Edmonds College, Snohomish County partner to produce PPE07/23/20
Today, Edmonds College (EC) and Snohomish County announced their partnership to produce locally sourced Personal Protective Equipment (PPE). EC produced 200 face shields at the Washington Aerospace Training and Research Center (WATR) at Snohomish County’s Paine Field Airport.
|The ED19 Durable Face Shield was designed by a team at Edmonds College’s makerspace and was manufactured for Snohomish County at the WATR Center, which is owned and operated by the college. Pictured: David Voetmann, makerspace program manager, demos the ED19, which is being piloted at two Washington state hospitals.|
Front line workers and first responders across Snohomish County have experienced difficulties procuring consistent supplies of PPE since the beginning of the COVID-19 pandemic. The uncertainty of supplies for specific types of PPE has continued as different sectors of the community reactivate and additional cases of COVID-19 emerge. Availability of PPE has also been impacted by regional demand and variability in international supply chains.
Snohomish County has been leading an effort to connect local production capacity for PPE with end-users. The sources of this production capacity range from privately-owned 3D printers and sewing machines to privately-operated businesses with equipment and personnel that could be retooled for PPE (design, 3D printers, 3D scanners, laser cutting, water jet cutting, computer numerical control (CNC), workspaces, welding, tools, etc.).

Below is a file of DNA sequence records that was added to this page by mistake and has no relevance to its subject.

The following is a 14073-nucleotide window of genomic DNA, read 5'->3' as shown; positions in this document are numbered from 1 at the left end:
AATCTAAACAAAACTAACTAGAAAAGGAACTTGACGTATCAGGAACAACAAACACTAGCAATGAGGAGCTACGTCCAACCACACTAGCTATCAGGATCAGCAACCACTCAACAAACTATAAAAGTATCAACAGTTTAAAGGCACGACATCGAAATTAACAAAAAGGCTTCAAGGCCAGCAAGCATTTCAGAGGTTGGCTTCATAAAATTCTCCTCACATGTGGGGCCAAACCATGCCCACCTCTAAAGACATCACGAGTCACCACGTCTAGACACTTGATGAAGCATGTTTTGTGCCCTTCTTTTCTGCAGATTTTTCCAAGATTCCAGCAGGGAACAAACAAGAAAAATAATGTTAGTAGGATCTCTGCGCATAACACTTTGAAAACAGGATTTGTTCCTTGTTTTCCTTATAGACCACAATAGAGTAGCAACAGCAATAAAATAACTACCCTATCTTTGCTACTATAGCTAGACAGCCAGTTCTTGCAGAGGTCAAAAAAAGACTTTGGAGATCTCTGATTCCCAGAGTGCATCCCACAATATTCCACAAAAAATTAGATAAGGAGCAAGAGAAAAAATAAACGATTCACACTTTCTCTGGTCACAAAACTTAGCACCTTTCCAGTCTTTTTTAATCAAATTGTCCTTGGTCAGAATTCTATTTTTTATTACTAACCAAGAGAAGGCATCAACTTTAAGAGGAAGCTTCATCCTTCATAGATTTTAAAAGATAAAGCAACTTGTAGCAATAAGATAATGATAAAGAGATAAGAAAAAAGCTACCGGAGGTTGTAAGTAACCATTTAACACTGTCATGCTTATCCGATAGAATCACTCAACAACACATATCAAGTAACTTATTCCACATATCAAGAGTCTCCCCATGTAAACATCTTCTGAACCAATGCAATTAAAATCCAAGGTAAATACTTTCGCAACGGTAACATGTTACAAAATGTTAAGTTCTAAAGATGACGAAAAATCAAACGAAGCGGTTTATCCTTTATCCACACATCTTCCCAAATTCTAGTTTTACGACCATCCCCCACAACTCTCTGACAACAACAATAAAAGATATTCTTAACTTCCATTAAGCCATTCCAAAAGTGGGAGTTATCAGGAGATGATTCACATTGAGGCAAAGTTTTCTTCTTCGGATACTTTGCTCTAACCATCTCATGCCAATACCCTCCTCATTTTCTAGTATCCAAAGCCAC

|Edmonds College partnered with Snohomish County to manufacture face shields for county health care providers. The shields were produced at the WATR Center, the college’s aerospace training center at Paine Field.|
The WATR Center, which is owned and managed by EC, has state of the art equipment designed for training aerospace manufacturing workers that has been repurposed to produce face shields based on two innovative designs. The center manufactured two types of shields for the county, including one, the ED19 Durable Face Shield, which was designed and developed by the college’s makerspace team.
“This budding partnership proves the concept of being able to increase Snohomish County’s resiliency in the face of uncertain emergencies in the future by encouraging a local supply chain of distributed manufacturing,” said Jason Biermann, Director of Snohomish County’s Department of Emergency Management. “We are proud to work with EC and lucky to have such talented and passionate facilitators at the WATR Center who jumped at this opportunity.”
“We’re proud to partner with Snohomish County to help meet the needs of our local health care providers and community during this time,” said EC President Dr. Amit Singh. “Strong, long-term partnerships such as this will be key to overcoming the pandemic and continuing to grow and build a bright future for our community.”
Snohomish County will continue to support innovative efforts to provide medical-grade PPE for local health care workers and first responders.